I moved into my new house and felt this was surely the time to replace bad habits for good ones. Although I was alone much of the time, I was in a new environment and I promised myself I would make a fresh start in every aspect of my life. Buddhist practice is about becoming aware of ourselves, our thoughts and motivations. And as I continued to grow in my understanding of my anxieties and fears, I started to see that smoking was a problem for a very different reason above and beyond its health effects. I once read a definition of addiction which went something like this: "Addiction is anything that separates you from the people and things you love." When I smoked, I physically removed myself from the presence of my friends and family. When I smoked, I took time away from my writing and work. When I smoked, I separated myself from my convictions and my spiritual practice. Yes, I had a physical craving for nicotine but the greater habit to overcome was my compulsion to remove myself from all that I valued.
    I became desperate enough to try acupuncture, but the stress of being used as a human pin cushion only triggered my urge to smoke. At last, I resolved to seek medical help. A few weeks before my 49th birthday, I went to my doctor and asked her for a prescription for Welbutrin.
   I'd been on Welbutrin years before. The side effects made me feel woozy and deadened my libido, so I stopped using it even though it had been effective in removing my desire for cigarettes. In truth, I didn't want to admit to my doctor that I smoked. And I certainly didn't want my insurance provider to find out I was a smoker. Ironic. Quitting smoking is the No. 1 positive change I could make to immediately improve my health, decrease the chance of heart disease, stroke, cardiovascular disease and lung cancer—and yet I was reluctant to quit because I didn't want to be penalized financially or stigmatized by my insurance provider.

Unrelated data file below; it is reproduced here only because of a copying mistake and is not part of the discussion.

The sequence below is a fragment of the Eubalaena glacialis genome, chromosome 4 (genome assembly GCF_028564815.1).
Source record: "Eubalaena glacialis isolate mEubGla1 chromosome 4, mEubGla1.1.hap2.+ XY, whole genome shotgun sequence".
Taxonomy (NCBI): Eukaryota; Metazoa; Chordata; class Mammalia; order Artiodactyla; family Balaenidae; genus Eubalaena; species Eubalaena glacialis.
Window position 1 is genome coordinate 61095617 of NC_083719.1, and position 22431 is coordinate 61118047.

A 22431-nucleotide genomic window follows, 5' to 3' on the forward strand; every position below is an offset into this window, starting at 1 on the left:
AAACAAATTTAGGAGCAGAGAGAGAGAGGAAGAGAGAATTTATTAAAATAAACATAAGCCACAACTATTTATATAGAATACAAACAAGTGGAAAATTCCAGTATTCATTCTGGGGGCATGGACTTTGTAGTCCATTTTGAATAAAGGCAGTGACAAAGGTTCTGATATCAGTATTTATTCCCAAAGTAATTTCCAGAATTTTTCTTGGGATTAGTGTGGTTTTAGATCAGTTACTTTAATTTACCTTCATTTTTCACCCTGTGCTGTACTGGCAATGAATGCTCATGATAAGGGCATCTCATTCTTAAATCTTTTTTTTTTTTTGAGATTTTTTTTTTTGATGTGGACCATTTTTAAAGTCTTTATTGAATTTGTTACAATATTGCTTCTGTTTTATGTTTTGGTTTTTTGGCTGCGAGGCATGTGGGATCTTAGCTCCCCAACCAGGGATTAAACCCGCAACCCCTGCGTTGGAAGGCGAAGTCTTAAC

The Welbutrin worked. Yes, I felt like my head was going to spin off into space during the first week, but once the medication was fully in my system, it was as though someone had flipped a switch and I no longer craved nicotine. Welbutrin is also an appetite suppressant, as well as being an anti-depressant, so I didn't morph my oral fixation into overeating.
   After my three month prescription ran its course, I felt confident that I no longer needed or wanted to smoke. I'm happy to report that I haven't smoked since November 22, 2011, but the triggers are still there. I still want to smoke when I'm stressed out, or tired or frustrated or just having a bad day; or when I'm driving a long distance, or drinking coffee, or sipping wine or sitting out on a star-filled night, or find myself home alone feeling a little left out. And the old cravings still kick in after a big, satisfying meal, or when I'm hungry and don't have time to eat. The only difference is this: Now I choose not to give into the urge because I no longer want to separate myself from Jack or Jason or my friends and family or anything else that I hold dear.